Bank of Boston Corp., in a step to fend off mounting competition in its home market, said Wednesday it had agreed to acquire Boston Bancorp, parent of a leading thrift in the area.
The deal, with an estimated value of $220 million, follows a series of failed attempts by Bank of Boston to find a merger partner. Experts said the deal showed that the company was not pinning its hopes entirely on merging with another big bank or being acquired.
"It's one more signal that they are not sitting there waiting for someone to snatch them up, that they have independent growth plans of their own," said Nancy Bush, a bank analyst with Brown Brothers Harriman in New York.
Bank of Boston, with $45.3 billion of assets has long said it wants a stronger retail presence in the Boston metropolitan market. Increased pressure from Fleet Financial Group's agreement to buy Shawmut National Corp. and the success of crosstown rival BayBanks Inc. make the issue especially pressing.
The deal will bring Bank of Boston some $1.3 billion of deposits held by Boston Bancorp's main unit, South Boston Savings Bank. The thrift's investment portfolio will be converted into cash-equivalent assets for Bank of Boston to reinvest after the closing.
"This gives us the No. 1 market share in six communities where (South Boston Savings) has branches," said Peter Manning, Bank of Boston's executive director for mergers and acquisitions.
Analysts added that they also liked the deal because it provided Bank of Boston with a low-cost source of deposits to plow into loans.
In July, Bank of Boston was widely reported to be negotiating a merger- of-equals with CoreStates Financial Corp. But those talks fell through, as did similar talks with Mellon Bank Corp. Earlier this week, CoreStates announced a deal to acquire Meridian Bancorp for $3.2 billion.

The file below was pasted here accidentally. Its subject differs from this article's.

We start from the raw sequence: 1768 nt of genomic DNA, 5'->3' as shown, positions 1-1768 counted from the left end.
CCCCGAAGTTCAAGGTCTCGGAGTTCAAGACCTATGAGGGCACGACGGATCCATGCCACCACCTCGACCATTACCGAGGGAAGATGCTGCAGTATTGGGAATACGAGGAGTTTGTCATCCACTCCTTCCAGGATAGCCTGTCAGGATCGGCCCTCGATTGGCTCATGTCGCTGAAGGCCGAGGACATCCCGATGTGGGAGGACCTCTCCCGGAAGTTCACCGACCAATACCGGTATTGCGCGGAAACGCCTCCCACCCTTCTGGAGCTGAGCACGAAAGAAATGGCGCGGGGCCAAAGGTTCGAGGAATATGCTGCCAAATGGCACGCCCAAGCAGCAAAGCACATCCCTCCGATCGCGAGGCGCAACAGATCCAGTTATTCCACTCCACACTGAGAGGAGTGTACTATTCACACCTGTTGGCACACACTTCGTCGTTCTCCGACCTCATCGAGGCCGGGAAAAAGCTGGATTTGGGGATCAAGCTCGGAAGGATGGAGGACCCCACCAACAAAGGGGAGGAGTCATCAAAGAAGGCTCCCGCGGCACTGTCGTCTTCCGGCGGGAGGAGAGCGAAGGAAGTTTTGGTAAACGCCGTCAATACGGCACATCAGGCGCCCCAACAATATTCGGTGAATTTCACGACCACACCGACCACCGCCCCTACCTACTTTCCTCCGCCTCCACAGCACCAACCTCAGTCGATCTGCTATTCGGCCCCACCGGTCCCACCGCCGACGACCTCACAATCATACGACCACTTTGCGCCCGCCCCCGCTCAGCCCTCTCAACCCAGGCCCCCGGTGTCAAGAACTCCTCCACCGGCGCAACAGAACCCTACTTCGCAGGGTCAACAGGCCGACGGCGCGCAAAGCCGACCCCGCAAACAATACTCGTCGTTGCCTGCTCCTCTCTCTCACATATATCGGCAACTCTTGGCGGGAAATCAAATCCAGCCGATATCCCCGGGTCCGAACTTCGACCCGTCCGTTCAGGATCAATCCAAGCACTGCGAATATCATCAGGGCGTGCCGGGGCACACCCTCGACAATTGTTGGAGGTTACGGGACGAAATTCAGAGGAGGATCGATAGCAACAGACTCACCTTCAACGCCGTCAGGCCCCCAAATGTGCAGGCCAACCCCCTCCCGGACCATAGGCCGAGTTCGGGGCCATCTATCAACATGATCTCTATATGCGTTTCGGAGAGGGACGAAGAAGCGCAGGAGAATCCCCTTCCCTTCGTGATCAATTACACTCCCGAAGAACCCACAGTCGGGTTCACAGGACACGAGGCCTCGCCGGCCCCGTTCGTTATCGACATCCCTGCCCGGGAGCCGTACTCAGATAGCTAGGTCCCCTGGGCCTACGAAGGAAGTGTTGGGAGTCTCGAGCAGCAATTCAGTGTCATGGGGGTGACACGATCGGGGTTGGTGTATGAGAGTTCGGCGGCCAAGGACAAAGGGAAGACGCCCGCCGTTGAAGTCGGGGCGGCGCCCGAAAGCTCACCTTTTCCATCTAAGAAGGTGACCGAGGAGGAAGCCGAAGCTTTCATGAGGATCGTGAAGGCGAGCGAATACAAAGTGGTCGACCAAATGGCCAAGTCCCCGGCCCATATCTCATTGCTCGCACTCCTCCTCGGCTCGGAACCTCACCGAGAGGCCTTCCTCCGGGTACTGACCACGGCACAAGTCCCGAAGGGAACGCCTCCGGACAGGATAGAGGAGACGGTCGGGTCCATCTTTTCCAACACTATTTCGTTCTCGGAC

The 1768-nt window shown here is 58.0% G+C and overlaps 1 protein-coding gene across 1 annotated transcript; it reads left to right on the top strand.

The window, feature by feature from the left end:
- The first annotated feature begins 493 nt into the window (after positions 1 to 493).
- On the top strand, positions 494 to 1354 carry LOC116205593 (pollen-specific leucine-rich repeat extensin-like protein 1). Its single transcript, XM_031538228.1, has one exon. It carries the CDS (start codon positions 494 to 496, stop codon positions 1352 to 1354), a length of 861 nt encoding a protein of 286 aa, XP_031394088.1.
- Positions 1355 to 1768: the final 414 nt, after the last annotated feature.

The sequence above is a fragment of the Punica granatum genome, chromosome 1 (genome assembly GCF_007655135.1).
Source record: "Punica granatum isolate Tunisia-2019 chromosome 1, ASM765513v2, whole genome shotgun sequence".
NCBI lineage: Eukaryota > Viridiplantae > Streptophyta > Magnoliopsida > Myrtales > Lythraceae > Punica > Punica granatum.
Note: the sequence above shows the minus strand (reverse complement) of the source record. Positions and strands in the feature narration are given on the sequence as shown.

The Boston Bancorp deal, though much smaller in scope than the scotched merger plan, almost unraveled over price, analysts said. In the end, however, Bank of Boston cut a favorable deal, they declared.
The deal is carefully structured so that Bank of Boston will only pay for Boston Bancorp assets once they have been converted to cash equivalents. Boston Bancorp owns some $1.1 billion in mortgage-backed securities that will have to be sold before the deal closes, along with the rest of its $2 billion investment portfolio.
Bank of Boston said it would pay an estimated $40 million premium over the book value of Boston Bancorp. Based on a July 31 book value per share of $34.46, Boston Bancorp's total equity equals about $181 million, bringing the total price that Bank of Boston will pay for the thrift to $220 million.
The deal is expected to close in the second or third quarter of 1996.
Though analysts generally approved of the transaction, Bank of Boston's stock dropped 50 cents Wednesday to $47.50. Boston Bancorp closed Wednesday's trading at $37.50, up $1.
The acquisition takes Bank of Boston a little further away from its image as a global bank - a reputation derived largely from its extensive Latin American operations.
"Bank of Boston is a mix of a regional and money center bank," said Michael J. Starr of A.G. Edwards. "Over the last three or four years, it's become more of a regional bank."